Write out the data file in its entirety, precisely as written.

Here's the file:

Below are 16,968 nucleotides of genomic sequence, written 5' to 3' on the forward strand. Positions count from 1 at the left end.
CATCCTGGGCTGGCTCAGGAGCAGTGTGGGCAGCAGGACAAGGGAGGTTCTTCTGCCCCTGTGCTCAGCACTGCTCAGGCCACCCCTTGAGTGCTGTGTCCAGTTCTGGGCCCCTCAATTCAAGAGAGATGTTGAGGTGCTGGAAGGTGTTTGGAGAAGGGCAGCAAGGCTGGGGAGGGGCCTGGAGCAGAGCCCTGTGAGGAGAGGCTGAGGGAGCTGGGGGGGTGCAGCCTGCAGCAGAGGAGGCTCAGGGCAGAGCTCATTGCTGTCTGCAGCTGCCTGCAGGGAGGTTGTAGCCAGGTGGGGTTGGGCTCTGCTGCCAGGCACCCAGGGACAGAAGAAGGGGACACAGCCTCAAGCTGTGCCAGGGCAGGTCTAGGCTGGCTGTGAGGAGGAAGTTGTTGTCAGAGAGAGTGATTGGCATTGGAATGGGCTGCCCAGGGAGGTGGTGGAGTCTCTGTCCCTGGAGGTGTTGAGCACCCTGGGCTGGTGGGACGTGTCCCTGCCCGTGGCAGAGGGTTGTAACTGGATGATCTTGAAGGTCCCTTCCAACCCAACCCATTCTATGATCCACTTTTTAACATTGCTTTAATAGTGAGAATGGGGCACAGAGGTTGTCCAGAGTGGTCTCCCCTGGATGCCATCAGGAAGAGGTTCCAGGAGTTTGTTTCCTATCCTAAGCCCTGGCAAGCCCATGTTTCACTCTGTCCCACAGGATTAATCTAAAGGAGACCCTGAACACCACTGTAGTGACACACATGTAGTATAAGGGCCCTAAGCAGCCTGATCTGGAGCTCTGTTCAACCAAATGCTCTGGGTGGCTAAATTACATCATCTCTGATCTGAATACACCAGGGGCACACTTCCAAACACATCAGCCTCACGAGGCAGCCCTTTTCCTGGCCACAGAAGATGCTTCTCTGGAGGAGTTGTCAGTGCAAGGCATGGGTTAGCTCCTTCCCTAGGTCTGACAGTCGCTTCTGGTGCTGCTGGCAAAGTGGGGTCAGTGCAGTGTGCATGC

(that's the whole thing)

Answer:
Below are 16,968 nucleotides of genomic sequence, written 5' to 3' on the forward strand. Positions count from 1 at the left end.
CATCCTGGGCTGGCTCAGGAGCAGTGTGGGCAGCAGGACAAGGGAGGTTCTTCTGCCCCTGTGCTCAGCACTGCTCAGGCCACCCCTTGAGTGCTGTGTCCAGTTCTGGGCCCCTCAATTCAAGAGAGATGTTGAGGTGCTGGAAGGTGTTTGGAGAAGGGCAGCAAGGCTGGGGAGGGGCCTGGAGCAGAGCCCTGTGAGGAGAGGCTGAGGGAGCTGGGGGGGTGCAGCCTGCAGCAGAGGAGGCTCAGGGCAGAGCTCATTGCTGTCTGCAGCTGCCTGCAGGGAGGTTGTAGCCAGGTGGGGTTGGGCTCTGCTGCCAGGCACCCAGGGACAGAAGAAGGGGACACAGCCTCAAGCTGTGCCAGGGCAGGTCTAGGCTGGCTGTGAGGAGGAAGTTGTTGTCAGAGAGAGTGATTGGCATTGGAATGGGCTGCCCAGGGAGGTGGTGGAGTCTCTGTCCCTGGAGGTGTTGAGCACCCTGGGCTGGTGGGACGTGTCCCTGCCCGTGGCAGAGGGTTGTAACTGGATGATCTTGAAGGTCCCTTCCAACCCAACCCATTCTATGATCCACTTTTTAACATTGCTTTAATAGTGAGAATGGGGCACAGAGGTTGTCCAGAGTGGTCTCCCCTGGATGCCATCAGGAAGAGGTTCCAGGAGTTTGTTTCCTATCCTAAGCCCTGGCAAGCCCATGTTTCACTCTGTCCCACAGGATTAATCTAAAGGAGACCCTGAACACCACTGTAGTGACACACATGTAGTATAAGGGCCCTAAGCAGCCTGATCTGGAGCTCTGTTCAACCAAATGCTCTGGGTGGCTAAATTACATCATCTCTGATCTGAATACACCAGGGGCACACTTCCAAACACATCAGCCTCACGAGGCAGCCCTTTTCCTGGCCACAGAAGATGCTTCTCTGGAGGAGTTGTCAGTGCAAGGCATGGGTTAGCTCCTTCCCTAGGTCTGACAGTCGCTTCTGGTGCTGCTGGCAAAGTGGGGTCAGTGCAGTGTGCATGC